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A violent altercation broke out between Chinese and Taiwanese diplomats at a Taiwan National Day celebration in Fiji. Taiwan said an official was hospitalized with a head injury after Chinese officials crashed the event.
China and Taiwan traded barbs on Monday over a violent altercation that broke out between Chinese diplomats and Taiwan government employees at a recent Taiwan National Day reception in Fiji.
Taiwan said it would not be intimidated by China's "hooligan" officials and would continue to celebrate its national day around the world, after it accused Chinese diplomats of trying to charge into the event.
China has heavily disputed Taiwan's allegations, including that a Taiwanese diplomat was hospitalized with a head injury following the altercation. China views the democratically-run island as its own territory with no right to formal diplomatic ties.
The Pacific is a region of major competition between the two countries, where Taiwan maintains formal relations with four countries: the Marshall Islands, Republic of Nauru, Palau and Tuvalu.
The confrontation broke out when Taiwanese at the gathering tried to stop Chinese diplomats from taking photos of guests at the reception, according to a statement from Taiwan's Foreign Ministry.
"We strongly condemn the violence against our diplomat in Fiji by China's uncivilized 'wolf warriors,'" tweeted Taiwan's Foreign Minister Joseph Wu. "As a sovereign state, we'll continue celebrating Taiwan National Day everywhere, every year. Taiwan is a force for good in the world & we won't be intimidated."
China has countered Taiwan's account of the events, saying Taiwan's statement was "inconsistent with the facts." It added that one of its staff was also injured.
"On that very evening, the staff of the Taipei Trade Office in Fiji acted provocatively against the Chinese Embassy staff who were carrying out their official duties in the public area outside the function venue, causing injuries and damage to one Chinese diplomat,'' the Chinese Embassy statement said.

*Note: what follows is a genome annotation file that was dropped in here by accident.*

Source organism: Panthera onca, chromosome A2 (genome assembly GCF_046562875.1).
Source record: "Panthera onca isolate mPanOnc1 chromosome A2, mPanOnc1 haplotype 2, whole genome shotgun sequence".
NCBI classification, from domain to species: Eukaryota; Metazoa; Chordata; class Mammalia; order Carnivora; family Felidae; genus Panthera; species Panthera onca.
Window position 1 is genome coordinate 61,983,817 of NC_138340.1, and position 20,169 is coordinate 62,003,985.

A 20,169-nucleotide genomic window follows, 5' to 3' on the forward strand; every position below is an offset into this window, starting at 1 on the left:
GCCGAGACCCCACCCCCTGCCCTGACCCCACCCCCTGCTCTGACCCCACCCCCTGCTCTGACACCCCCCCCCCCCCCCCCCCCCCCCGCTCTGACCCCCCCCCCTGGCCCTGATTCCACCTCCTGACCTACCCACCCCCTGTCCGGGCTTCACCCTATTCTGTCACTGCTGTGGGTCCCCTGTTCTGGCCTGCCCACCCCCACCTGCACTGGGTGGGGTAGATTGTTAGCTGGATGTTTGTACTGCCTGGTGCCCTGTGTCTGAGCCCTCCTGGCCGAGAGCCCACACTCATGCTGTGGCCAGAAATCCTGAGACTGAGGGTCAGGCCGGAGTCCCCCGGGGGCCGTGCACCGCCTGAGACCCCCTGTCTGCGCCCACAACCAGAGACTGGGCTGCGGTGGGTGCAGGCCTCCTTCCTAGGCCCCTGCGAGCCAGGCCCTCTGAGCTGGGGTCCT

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Chinese officials also criticized the National Day celebration, saying it "violates the one-China principle and relevant rules and regulations of the Fijian government, with an attempt to create 'two Chinas' or 'one China, one Taiwan' internationally."
The one-China principle refers to the idea that Taiwan, a self-ruled island democracy, is also a part of China.
Speaking in Taipei, a Foreign Ministry spokeswoman said Taiwan was a "peace-loving country" that invited people to events around the world for its national day.
"The reality is this year we had 108 offices hold national day events in different ways, inviting the world to celebrate our birthday," said Joanne Ou.
Fiji's Foreign Ministry has not commented on the incident, but police issued a statement making clear that the issue would be resolved via diplomatic channels and that the involvement of Fijian authorities was at an end.
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Taiwan's Premier Su Tseng-chang said the world needed to see what China was capable of, calling the altercation a "barbaric act" on the part of China.
"China's officials posted overseas are acting like hooligans; beating people is not acceptable. We sternly condemn this," said Su. "We must appeal to the international community with the relevant evidence."
Taiwan is recognized as an independent government by just 15 countries, most of which are small and poor. However, Taipei maintains extensive commercial and informal ties with several nations. Fiji switched its diplomatic recognition to Beijing in 1975.
lc/msh (AP, AFP)